As we head into Easter and celebrate the Resurrection of Jesus Christ, thoughts of what resurrection really means crossed my mind which I want to share with you. When I was a child, we used to climb up a massive granite kopjie (a hill made up of rock) called Domboshawa. It was always a treat to head there for a picnic to climb and slide down the rocks. On this rock mass there grew a plant called Resurrection bush, a woody shrub which when you looked at it, you thought it was dead, it was lifeless, dried up and black. This bush would suddenly burst into a mass of glossy green leaves as soon as it rained. We used to love to pick a few twigs and take them home and put in a jar of water, when we woke up in the morning, the twigs had come to life and were full of green leaves!
When we have been through a time of grief and loss, we can feel lifeless and dried up, with no future. Going through the caring process with my late husband until he passed, I had felt my life blood being drained with the stress and demands of his illness and having to provide for everything, at times I thought I would be six feet under before him. There are times in transitions that you will feel thoroughly depleted as you have used all your energy to cope with just getting through the day. But as the journey progresses you learn new ways to cope or it is necessary to take a regular rest breaks to recover. What you really need is that refreshing rain to bring you to life again and flourish and thrive.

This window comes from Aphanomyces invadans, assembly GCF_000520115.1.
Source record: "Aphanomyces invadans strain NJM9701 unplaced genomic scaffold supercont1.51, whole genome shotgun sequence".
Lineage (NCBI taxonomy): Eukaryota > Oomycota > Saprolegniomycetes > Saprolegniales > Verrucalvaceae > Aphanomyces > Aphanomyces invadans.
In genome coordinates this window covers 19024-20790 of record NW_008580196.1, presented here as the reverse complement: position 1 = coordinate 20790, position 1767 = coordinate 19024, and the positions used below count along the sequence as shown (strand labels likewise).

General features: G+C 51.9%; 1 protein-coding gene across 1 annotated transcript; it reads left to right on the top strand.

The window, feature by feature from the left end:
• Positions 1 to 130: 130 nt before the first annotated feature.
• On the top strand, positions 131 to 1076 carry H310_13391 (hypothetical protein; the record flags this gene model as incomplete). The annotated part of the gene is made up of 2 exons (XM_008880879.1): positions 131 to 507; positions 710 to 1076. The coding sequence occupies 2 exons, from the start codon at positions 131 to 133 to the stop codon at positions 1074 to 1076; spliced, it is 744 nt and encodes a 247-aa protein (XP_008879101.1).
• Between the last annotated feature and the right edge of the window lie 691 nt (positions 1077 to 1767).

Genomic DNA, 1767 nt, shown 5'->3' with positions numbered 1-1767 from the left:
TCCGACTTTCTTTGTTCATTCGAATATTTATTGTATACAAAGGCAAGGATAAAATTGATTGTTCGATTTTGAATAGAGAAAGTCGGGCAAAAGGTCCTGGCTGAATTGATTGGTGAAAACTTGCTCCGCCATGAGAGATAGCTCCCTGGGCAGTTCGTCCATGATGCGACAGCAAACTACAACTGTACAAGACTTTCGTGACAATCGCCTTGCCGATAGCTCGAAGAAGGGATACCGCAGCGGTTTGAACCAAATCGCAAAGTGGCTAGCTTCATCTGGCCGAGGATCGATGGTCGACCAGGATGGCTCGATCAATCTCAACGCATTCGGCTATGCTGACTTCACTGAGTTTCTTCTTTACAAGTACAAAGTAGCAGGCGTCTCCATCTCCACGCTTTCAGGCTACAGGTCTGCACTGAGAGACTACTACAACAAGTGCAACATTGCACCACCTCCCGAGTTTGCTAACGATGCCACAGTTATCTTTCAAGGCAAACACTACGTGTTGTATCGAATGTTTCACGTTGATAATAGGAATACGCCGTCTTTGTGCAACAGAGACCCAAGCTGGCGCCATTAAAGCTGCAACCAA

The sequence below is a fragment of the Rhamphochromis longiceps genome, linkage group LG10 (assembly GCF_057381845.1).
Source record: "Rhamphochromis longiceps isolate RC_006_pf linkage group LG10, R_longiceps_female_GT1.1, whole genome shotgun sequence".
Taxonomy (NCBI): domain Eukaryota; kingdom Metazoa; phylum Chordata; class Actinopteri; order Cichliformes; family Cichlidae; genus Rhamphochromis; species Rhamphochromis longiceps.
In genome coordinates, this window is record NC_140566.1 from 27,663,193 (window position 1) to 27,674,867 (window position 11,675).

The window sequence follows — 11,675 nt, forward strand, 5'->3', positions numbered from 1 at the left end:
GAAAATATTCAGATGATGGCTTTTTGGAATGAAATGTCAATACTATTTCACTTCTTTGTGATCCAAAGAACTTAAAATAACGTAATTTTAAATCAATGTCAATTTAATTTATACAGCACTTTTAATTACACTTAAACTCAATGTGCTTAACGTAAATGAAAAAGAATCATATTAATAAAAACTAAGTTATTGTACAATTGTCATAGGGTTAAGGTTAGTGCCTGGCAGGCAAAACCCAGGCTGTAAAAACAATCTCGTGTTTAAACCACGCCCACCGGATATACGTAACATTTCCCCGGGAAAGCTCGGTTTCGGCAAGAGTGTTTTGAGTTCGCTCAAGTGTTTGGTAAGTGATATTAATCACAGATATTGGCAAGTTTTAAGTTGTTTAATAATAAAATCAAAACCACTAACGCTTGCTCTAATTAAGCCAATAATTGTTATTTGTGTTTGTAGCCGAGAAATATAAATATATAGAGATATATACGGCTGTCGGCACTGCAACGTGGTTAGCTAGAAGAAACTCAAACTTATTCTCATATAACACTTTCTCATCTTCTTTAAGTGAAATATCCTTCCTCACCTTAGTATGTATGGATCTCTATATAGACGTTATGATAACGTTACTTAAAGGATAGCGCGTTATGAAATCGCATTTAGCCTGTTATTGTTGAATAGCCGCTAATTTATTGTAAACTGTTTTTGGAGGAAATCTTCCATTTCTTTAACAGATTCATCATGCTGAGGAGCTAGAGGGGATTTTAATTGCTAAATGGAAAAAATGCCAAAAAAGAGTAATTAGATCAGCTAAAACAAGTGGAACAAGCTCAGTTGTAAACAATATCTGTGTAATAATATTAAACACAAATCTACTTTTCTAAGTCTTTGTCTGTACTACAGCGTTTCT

What we are looking for is for our life to be restored and renewed. The plant had conserved its energy by shriveling up until the rain when it was rehydrated and able to mperform its process of photosynthesis to make energy again. We need to take care of ourselves and conserve what energy we have until our situation passes or the initial phases of grief have subsided, and we are in the healing process. There is a fountain where we can sit, meditating on Scripture and quietly wait for the new life and vitality to seep back into our souls. Sitting watching water flow, a fountain, river, waves washing onto the beach or any place where you can see and hear the
This is a season in our life, and we need to recognize it and know that as surely as Easter comes around every year and the trees burst into blossom every year, so this season of dryness and death will be a part of our lives in one form or another. But just as it is part of our walk though life so are the refreshing rains and fountains. We are restored, made new, reanimated we are resurrected.
Think about what ‘The Resurrection’ means to you – are you in a dry place now? Or have you found the fountain and are being refreshed and restored? I would love you to share with me where you are on your journey through loss.